BEIRUT

Culture

Palestinian becomes first Arab woman to reach Europe's highest peak

BEIRUT: A Palestinian woman has become the first Arab woman to scale Mount Elbrus, which at 5,642 meters is the highest peak in Europe, and used her achievement to bring a message of peace to the world. Mountain climber Suzanne al-Houby, who is originally from Yaffa but today lives in Dubai, reached the top of Mount Elbrus on August 1.

Famous among Palestinians and climbers alike, she was also the first Palestinian woman to climb Africa's highest peak Kilimanjaro in 2002, Mont Blanc in France in 2004, and reach Everest Base Camp in Nepal in 2003.

In a recent interview with the Palestine News Agency WAFA, Houby said that she climbs to demonstrate to the world that the Palestinian people love life and reject bloodshed.

"When I climb, I send a message to the world that we the Palestinians have the will to live in peace, we look for a beautiful life, and we reject killing and destruction," she said.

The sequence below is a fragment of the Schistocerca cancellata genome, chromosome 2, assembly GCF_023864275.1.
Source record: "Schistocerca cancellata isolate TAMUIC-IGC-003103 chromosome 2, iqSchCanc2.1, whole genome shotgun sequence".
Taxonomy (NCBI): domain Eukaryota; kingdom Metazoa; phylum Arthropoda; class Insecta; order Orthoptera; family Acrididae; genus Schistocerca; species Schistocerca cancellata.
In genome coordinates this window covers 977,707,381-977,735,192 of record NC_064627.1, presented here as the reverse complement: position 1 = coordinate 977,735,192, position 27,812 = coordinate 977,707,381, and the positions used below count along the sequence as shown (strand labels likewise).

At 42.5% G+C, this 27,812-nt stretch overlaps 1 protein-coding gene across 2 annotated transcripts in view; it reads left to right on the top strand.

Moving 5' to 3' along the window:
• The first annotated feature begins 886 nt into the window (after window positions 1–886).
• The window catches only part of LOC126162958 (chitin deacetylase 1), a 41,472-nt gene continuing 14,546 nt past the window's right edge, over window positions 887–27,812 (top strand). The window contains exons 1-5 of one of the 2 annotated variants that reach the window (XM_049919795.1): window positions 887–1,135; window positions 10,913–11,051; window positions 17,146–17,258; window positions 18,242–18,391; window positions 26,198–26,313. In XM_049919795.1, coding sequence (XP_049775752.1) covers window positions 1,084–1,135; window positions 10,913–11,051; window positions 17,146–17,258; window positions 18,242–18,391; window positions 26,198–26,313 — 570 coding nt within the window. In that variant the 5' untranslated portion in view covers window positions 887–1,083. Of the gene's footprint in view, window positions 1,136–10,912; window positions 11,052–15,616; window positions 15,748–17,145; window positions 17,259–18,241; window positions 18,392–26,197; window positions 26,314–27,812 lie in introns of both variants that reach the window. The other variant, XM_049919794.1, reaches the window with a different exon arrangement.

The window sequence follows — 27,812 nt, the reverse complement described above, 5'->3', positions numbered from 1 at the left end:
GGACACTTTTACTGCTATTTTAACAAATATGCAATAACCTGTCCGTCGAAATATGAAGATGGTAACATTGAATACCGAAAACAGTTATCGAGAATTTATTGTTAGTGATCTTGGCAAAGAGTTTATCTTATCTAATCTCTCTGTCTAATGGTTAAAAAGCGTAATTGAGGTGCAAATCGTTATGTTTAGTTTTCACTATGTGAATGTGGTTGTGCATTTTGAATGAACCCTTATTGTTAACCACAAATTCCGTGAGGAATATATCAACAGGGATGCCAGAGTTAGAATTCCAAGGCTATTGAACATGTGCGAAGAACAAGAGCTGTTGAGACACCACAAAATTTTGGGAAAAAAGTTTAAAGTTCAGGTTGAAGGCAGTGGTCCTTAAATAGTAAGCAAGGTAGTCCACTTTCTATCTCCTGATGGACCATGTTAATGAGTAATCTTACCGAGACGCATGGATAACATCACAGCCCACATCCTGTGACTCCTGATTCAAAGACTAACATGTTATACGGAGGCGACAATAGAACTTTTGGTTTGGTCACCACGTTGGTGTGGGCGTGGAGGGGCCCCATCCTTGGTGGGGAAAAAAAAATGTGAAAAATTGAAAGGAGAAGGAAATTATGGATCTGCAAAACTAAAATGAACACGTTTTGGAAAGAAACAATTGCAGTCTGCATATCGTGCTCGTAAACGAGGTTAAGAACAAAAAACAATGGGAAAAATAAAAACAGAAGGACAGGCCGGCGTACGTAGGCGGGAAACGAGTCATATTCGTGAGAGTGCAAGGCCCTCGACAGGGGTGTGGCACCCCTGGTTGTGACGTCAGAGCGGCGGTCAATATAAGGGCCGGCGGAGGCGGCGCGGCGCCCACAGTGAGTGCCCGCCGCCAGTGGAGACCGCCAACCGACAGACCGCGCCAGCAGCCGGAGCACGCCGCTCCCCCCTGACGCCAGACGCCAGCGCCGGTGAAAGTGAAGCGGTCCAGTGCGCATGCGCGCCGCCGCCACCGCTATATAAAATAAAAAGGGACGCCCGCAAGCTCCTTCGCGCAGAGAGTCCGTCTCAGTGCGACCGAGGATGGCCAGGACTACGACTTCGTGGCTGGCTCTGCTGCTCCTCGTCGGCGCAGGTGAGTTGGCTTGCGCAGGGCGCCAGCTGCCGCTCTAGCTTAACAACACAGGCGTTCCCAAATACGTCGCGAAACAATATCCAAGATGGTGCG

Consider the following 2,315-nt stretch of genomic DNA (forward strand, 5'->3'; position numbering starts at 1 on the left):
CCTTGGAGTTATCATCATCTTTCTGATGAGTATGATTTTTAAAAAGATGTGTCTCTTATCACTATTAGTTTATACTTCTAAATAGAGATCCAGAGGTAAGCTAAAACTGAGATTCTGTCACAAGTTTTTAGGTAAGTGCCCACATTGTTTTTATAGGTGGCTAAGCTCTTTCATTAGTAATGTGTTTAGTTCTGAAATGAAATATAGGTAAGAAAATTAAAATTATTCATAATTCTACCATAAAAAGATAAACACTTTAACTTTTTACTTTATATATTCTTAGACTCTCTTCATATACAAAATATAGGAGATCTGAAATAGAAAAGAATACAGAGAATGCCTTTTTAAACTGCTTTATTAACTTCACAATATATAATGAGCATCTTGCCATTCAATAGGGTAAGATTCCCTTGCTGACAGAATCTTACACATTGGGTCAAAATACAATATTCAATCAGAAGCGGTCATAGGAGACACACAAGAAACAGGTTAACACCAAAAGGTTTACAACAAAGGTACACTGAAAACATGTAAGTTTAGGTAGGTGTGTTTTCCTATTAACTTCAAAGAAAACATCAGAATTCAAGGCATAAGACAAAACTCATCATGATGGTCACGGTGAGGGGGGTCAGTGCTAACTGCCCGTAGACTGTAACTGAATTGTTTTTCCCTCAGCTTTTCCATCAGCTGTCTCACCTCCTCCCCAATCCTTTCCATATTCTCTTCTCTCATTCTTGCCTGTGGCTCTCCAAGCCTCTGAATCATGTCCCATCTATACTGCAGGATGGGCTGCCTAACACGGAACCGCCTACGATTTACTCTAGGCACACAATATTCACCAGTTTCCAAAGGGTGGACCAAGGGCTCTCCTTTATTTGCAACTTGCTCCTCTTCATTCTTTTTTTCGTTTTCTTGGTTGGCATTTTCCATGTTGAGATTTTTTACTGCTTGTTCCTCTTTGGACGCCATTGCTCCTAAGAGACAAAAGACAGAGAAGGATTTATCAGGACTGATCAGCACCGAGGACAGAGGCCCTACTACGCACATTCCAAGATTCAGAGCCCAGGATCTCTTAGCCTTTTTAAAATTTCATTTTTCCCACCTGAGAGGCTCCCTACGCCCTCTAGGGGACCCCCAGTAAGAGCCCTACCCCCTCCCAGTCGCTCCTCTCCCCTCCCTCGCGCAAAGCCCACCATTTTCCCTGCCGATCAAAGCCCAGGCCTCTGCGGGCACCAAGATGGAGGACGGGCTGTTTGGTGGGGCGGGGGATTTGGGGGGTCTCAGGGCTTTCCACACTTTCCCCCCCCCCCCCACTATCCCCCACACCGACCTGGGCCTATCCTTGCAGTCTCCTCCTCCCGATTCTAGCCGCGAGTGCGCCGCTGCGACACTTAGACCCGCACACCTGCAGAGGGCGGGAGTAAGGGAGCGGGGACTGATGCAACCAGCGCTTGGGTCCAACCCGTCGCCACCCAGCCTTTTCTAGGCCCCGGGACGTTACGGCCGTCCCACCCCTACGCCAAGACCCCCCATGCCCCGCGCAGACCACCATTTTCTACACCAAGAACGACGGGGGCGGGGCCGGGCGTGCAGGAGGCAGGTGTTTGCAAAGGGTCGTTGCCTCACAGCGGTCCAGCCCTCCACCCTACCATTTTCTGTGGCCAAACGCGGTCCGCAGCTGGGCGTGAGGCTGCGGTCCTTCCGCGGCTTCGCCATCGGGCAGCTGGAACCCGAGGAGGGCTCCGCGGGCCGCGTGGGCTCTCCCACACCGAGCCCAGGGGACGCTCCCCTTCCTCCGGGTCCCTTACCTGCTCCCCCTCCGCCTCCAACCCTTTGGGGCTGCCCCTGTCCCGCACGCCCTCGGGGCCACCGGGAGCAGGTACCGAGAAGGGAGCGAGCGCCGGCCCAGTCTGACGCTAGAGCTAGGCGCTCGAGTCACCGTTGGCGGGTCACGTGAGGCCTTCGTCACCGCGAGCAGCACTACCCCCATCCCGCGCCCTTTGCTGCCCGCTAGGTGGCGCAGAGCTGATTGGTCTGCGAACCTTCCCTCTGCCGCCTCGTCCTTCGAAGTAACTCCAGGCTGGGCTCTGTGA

Houby, who is the director of Dubai Bone and Joint Center in Dubai, encourages Arab women to get involved in such sports in order to prove that through patience you can succeed.

Mount Elbrus is the highest point of Europe, situated in the Caucasus Main Range, which divides Europe to the north and Asia to the south.

Houby also said this week that she plans to arrange a charity program for Palestinian children in the Occupied Territories. WAFA reported that she is preparing to climb the Atlas Mountains in the Spring to benefit Palestinian children.

The two main Mount Elbrus summits are about 11 kilometers to the north of the Main Range, inside European territory.

"It was a little bit after midnight on August 1st, windy and cold, I put on my five layers and started my final summit push," Houby said of the final ascent.

"I was only looking at my feet and my ice axe with my head torch for hours, occasionally, I would look at the stars filling up the sky above.

"Below on my right was the most beautiful crescent moon. Soon, the sun was rising and Val, my Russian guide, gave me a five-minute break. The air was getting thinner, half of the oxygen at sea level. My steps were getting slower but more determined," she added.

Houby also expressed hope for the end of the Israeli occupation of the Occupied Territories in order to give the Palestinian people the opportunity to live in peace and stability. - With agencies

 

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